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I have two Mac laptops and a Debian server, each with a directory that I would like to keep in sync between the three. The solution should meet the following criteria (in rough order of importance):

  • It must not use any third-party service (e.g. Dropbox, SugarSync, Google whatever). This does not include installing additional software (as long as it's free).
  • It must not require me to use specific directories or change my way of storing things. (Dropbox does this IIRC)
  • It must work in all directions (changes made on /any/ machine should be pushed to the others)
  • All data sent must be encrypted (I have ssh keypairs set up already)
  • It must work even when not all machines are available (changes should be pushed to a machine when it comes back online)
  • It must work even when the /directories/ on some machines are not available (they may be stored on disk images which will not always be mounted)
    • This can be solved for Macs by using launchd to automatically launch and kill (or in some way change the behavior of) whatever daemon is used for syncing when the images are mounted and unmounted.
  • It must be immediate (using an event-based system, not a periodic one like cron)
  • It must be flexible (if more machines are added, I should be able to incorporate them easily)

I also have some preferences that I would like to be fulfilled, but do not have to be:

  • It should notify me somehow if there are conflicts or other errors.
  • It should recognize symbolic and hard links and create corresponding ones.
  • It should allow me to create a list of exceptions (subdirectories which will not be synced at all).
  • It should not require me to set up port forwarding or otherwise reconfigure a network.
    • This can be solved by using an ssh tunnel with reverse port forwarding.

If you have a solution that meets some, but not all of the criteria, please contribute it in the comments as it might be useful in some way, and it might be possible to meet some of the criteria separately.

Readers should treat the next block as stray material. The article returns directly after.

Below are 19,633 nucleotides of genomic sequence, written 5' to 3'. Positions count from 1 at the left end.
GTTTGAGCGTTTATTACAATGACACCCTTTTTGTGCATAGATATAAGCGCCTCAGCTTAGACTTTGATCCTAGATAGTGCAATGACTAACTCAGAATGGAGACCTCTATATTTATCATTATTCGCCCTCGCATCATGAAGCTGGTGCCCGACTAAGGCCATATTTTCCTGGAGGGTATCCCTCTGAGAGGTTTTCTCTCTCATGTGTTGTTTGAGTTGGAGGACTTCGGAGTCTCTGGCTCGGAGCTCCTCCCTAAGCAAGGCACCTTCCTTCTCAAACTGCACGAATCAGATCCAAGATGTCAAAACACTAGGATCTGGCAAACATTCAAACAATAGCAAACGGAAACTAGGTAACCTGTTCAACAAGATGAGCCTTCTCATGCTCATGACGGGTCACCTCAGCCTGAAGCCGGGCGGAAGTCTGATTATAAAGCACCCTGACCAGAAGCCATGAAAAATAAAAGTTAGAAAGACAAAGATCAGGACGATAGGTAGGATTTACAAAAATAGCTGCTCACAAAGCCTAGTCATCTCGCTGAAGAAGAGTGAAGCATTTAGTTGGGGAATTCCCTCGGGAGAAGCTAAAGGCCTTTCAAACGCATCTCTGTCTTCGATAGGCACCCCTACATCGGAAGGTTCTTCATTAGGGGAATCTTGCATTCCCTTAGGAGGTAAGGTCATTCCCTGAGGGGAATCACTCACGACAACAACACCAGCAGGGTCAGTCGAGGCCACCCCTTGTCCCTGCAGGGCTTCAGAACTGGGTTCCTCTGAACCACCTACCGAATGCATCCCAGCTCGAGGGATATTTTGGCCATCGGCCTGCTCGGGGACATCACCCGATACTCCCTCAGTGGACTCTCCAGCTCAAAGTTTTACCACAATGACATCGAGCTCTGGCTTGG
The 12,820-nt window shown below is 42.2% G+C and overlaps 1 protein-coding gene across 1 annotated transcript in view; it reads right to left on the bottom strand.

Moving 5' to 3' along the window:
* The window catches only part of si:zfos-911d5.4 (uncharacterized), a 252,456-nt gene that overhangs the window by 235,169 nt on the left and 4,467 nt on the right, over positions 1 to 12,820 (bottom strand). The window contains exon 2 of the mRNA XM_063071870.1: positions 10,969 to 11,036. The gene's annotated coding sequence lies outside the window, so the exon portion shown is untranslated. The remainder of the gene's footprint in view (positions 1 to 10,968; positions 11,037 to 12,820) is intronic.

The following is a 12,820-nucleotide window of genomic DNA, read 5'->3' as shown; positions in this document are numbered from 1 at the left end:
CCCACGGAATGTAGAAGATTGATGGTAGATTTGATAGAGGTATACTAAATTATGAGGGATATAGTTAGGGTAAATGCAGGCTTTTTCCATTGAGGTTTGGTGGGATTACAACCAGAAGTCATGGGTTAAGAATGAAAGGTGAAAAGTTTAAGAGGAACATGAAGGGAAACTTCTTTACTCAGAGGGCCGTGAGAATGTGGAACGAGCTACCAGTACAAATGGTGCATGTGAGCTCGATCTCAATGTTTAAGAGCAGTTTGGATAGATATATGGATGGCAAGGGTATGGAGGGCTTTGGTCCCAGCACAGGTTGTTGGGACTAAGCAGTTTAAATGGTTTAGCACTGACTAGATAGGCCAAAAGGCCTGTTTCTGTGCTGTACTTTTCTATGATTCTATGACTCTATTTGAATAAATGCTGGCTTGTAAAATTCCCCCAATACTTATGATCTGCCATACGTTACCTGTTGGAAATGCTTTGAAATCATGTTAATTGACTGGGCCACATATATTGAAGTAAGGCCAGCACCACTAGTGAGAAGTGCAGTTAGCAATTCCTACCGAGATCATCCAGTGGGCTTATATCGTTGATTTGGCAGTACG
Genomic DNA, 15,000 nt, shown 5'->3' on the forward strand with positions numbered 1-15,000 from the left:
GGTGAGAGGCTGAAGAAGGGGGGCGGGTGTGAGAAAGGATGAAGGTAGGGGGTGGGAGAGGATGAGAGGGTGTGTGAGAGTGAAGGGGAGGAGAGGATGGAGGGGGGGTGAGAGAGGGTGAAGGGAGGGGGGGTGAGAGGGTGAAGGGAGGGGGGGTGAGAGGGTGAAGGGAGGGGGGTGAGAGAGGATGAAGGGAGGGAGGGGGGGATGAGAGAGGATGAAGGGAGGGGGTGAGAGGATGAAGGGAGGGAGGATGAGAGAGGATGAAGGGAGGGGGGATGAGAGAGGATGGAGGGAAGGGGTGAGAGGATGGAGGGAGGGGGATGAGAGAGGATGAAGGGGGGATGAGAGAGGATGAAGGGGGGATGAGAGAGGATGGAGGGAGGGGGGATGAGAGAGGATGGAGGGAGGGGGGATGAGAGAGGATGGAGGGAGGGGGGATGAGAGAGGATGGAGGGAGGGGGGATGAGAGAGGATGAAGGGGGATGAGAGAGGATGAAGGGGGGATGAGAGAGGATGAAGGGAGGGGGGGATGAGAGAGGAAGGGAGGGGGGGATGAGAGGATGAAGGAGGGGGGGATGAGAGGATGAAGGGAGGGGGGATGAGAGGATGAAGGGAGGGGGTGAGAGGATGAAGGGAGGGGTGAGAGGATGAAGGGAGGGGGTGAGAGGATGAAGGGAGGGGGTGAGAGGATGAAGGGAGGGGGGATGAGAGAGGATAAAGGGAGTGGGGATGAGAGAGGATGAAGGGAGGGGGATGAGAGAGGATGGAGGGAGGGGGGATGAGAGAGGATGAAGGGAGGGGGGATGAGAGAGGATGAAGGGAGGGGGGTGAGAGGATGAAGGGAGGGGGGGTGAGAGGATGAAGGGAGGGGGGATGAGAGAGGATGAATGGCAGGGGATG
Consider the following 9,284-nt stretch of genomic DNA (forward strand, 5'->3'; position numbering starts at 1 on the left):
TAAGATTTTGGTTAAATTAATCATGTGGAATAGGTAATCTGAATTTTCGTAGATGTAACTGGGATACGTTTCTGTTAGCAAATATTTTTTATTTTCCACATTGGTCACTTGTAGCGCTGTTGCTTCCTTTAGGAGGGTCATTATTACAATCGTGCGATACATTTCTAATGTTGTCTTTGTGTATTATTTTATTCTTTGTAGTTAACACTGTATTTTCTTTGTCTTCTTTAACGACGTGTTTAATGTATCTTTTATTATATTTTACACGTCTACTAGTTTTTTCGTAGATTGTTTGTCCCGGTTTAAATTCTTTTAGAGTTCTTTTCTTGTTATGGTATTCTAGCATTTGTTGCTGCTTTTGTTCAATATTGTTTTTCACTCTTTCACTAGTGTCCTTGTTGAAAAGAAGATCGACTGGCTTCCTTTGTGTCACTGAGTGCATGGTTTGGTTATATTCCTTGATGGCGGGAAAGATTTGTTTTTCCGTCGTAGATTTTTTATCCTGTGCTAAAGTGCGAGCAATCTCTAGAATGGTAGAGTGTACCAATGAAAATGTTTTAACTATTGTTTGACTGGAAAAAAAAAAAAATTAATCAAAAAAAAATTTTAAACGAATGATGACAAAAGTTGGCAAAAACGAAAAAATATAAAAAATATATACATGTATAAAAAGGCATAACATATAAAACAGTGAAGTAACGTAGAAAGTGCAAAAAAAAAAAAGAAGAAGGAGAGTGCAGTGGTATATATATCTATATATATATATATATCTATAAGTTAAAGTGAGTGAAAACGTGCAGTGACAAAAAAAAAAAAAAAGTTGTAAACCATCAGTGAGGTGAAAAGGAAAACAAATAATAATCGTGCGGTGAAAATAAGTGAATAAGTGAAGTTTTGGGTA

What I tried, and why it didn't work:

  • rsync and lsyncd do not support bidirectional synchronization
  • csync2 is designed for server clusters and does not appear to work with machines with dynamic IPs
  • DRBD (suggested by amotzg) involves installing a kernel module and does not appear to work on systems running OS X
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And maybe also read… and it's following section. – amotzg Aug 13 '12 at 16:04
+1 to unison :) – barti_ddu Aug 13 '12 at 21:38
Unison seems to be designed for a single client and server. I need a solution that works for any number of machines, some of which may not be online or may appear to not have the directory to sync with at any given time, and some with dynamic IP addresses. – Blacklight Shining Aug 14 '12 at 10:56
I know you don't want to change the way you do things, but have you considered having the directory on the debian server and then just exporting it (nfs) to the macs? That way, everyone is using the same directory. – terdon Aug 14 '12 at 17:27

That's a long list of requirements and I don't think anything exists meeting all of them completely. However, I do have two suggestions that might get very close.


I find sparkleshare a very neat solution. It is cross-platform, provides GUI integration/notification, etc. Much like Dropbox, yet hosted yourself. The only thing you need is a central Git repository on some server.

The wizard to start a new project requires you to store your files in a specific directory, not meeting your second requirement. However, you can try to change that in the config.xml to fix that.

I think then there's just one requirement open: hard links support. The use of Git in sparkleshare prevents this - see Git and hard links. If you really really need that, this might be a blocker though.

Git-annex assistant

You might also get involved in another similar project, yet still in early development: git-annex assistant. Because it is using Git-annex, it might overcome the limitation of hard link detection.

share|improve this answer
I did think I was being a bit demanding…I will certainly try Sparkleshare; it's probably easier than my lsyncd-shellscript-unison idea (which likely won't preserve hard links, either). – Blacklight Shining Sep 15 '12 at 9:09

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